Oct 23 2012
This is a response to Globe and Mail: Book publisher Douglas & McIntyre files for bankruptcy and the post Book-Lover’s Guilt on the blog Inklings: Another drop of book culture.
This is a wake-up call for traditional publishers in Canada that’s long overdue.
The business model that the industry runs on is unsustainable in a world of digital information glut, where the real audience for books is increasingly online, and books are free or so cheap they’re less expensive than a coffee.
Digital and print-on-demand publishers put more money per-copy into the hands of authors, they haven’t got the infrastructure support costs of traditional publishers, and they distribute hard copies to the larger book chains – in more carefully (analytics) managed quantities and avoiding some of the massive waste that occurs when traditional publishers have to write off unsold paperbacks, which are destroyed by the stores instead of being returned and re-distributed.
Add to this the fact that in North America a few huge retailers have a virtual monopoly on retail distribution of anything that isn’t a bestseller, and it’s a recipe for disaster. Giant retailers are dictating terms to even large publishers, and the publishers have no choice but to accept those terms because there’s nowhere else to go to move books in volume.
The advantage of insider press contacts and money spent on marketing campaigns is gradually being eroded by the power of social media and in-group recommendations online. Getting a post on a few blogs with thousands followers each will do as much or more for a book’s sales as a review in the New York Times, and blog reviews are a lot easier to snag.
The myth of the columnist who submits press releases verbatim instead of doing their own research and writing is actually true for blogs – they just call it a “Guest Post” and put up whatever an author gives them, many without even bothering with basic editorial oversight.
A scattering of guest posts, verbatim posts of press releases, and author interviews all over the web can generate buzz and bump search engine rankings enough to guarantee steady sales. Sales whose profits go mainly to the author, and not into the insatiable maws of publishing industry dinosaurs.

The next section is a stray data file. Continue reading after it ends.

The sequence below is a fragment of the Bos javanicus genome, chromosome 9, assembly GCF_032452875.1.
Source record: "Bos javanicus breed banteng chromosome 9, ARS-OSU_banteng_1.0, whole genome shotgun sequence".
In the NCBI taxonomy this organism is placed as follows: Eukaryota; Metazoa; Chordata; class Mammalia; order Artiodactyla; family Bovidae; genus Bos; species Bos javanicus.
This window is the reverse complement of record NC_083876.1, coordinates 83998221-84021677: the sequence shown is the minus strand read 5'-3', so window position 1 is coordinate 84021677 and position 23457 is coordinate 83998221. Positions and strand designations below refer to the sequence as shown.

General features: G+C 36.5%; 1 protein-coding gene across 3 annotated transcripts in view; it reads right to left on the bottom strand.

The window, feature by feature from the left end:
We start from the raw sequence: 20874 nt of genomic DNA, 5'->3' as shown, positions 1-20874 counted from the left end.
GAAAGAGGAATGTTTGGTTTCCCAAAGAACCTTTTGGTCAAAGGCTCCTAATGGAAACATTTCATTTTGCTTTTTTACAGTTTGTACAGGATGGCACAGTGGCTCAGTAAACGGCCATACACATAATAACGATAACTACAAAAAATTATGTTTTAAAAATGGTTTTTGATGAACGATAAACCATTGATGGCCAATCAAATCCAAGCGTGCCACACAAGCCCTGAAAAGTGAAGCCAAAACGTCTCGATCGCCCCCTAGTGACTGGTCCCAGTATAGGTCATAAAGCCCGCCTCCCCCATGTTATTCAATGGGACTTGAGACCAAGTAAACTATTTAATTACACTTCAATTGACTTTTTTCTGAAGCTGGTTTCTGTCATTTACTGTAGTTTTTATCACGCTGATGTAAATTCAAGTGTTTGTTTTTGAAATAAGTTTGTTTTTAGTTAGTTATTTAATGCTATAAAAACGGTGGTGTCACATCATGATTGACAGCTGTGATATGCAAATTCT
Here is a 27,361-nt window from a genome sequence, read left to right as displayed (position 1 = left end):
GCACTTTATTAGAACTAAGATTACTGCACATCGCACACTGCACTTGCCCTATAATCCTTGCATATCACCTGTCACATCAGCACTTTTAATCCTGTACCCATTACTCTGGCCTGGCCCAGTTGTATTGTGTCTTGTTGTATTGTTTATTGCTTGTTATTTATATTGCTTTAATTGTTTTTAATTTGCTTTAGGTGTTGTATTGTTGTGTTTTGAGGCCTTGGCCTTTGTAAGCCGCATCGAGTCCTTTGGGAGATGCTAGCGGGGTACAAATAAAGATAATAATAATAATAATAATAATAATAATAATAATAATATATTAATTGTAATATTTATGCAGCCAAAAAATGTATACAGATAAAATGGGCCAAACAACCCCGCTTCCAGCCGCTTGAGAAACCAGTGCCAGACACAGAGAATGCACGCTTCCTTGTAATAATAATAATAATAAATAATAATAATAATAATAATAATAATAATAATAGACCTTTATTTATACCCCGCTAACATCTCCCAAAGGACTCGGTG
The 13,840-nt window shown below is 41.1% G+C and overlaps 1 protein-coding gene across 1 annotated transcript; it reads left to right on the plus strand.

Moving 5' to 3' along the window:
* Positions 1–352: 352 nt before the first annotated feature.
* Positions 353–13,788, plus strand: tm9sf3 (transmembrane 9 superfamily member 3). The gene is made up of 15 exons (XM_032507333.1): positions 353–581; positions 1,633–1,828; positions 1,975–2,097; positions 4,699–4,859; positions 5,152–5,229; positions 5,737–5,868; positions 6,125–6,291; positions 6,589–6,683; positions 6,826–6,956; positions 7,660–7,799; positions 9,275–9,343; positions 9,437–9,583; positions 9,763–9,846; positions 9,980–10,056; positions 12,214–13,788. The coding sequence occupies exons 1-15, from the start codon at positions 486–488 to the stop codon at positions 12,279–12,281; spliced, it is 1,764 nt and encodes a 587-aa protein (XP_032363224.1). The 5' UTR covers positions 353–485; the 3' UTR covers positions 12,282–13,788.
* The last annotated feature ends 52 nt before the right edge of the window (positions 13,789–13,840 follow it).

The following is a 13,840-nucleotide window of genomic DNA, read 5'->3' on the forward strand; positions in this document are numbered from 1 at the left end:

A few 5-star reviews on Amazon are worth far more than a endorsement almost anywhere else, so what’s the value of traditional marketing? I’m not saying it’s ineffective, but there’s way more bang available for the buck online.
So yeah, it’s a wake-up call.
Traditional publishers must adapt their way of doing business to become more nimble, and they have to understand that they’re going to have to give away more of their per-copy margin, charge less for online versions of books, switch to a demand-driven printing model that’s responsive to real-world analytics, and take on far more authors in order to make up per-copy and digital losses in volume.
It’s sad that we’ve lost a great publisher, but the blame rests squarely on the shoulders of management, not consumers.
It’s industry’s job to figure out what we want, get it to us how we want, at a price we’re willing to pay – and to find profitable ways to do so.
Those who do, thrive. Those who don’t, die.
The Darwinian world of the marketplace is perhaps not the best environment to promote and preserve culture – I’m not saying that this state of affairs is good and right and true to some ideal – but it’s what we’ve got.